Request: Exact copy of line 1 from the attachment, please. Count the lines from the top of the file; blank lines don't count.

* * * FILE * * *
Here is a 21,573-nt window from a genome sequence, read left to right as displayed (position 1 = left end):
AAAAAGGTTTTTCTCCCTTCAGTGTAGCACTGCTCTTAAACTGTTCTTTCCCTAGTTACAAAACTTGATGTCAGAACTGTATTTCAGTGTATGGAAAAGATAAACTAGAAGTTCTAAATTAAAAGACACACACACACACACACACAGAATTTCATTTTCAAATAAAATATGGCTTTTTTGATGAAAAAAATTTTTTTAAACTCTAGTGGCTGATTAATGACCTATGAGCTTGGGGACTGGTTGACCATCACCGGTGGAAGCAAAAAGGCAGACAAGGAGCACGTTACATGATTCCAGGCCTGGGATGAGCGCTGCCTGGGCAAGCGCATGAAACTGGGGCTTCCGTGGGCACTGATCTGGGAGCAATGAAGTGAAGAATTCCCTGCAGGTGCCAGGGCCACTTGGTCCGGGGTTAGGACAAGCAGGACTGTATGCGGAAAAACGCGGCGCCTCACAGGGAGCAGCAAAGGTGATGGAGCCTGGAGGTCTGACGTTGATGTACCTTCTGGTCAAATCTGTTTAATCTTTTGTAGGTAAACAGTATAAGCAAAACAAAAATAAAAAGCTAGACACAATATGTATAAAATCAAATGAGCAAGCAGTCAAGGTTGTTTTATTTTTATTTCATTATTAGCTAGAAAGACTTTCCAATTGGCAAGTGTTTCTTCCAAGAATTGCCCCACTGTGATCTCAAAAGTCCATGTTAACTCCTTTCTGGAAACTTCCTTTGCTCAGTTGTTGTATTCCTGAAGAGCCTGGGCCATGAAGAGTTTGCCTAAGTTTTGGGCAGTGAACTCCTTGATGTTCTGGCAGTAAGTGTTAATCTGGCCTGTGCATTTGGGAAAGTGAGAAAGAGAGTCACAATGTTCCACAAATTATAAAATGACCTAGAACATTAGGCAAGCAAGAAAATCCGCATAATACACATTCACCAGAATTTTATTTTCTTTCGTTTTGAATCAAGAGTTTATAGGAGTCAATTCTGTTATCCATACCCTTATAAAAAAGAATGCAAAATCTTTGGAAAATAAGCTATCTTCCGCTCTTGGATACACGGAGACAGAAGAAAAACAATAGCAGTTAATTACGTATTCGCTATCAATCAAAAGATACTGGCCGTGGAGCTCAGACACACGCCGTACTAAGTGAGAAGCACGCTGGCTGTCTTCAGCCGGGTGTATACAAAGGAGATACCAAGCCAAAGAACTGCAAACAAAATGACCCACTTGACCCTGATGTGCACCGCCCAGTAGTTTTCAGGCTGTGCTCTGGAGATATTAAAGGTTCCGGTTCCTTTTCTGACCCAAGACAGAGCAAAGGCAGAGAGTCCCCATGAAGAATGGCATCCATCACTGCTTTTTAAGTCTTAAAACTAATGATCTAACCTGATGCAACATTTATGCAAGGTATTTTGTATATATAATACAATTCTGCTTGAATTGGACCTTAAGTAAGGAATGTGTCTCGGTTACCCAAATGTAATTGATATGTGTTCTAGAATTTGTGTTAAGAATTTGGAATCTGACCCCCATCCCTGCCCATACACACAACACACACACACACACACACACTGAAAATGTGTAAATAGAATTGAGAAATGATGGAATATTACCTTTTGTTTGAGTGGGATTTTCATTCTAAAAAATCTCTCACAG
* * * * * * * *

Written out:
Here is a 21,573-nt window from a genome sequence, read left to right as displayed (position 1 = left end):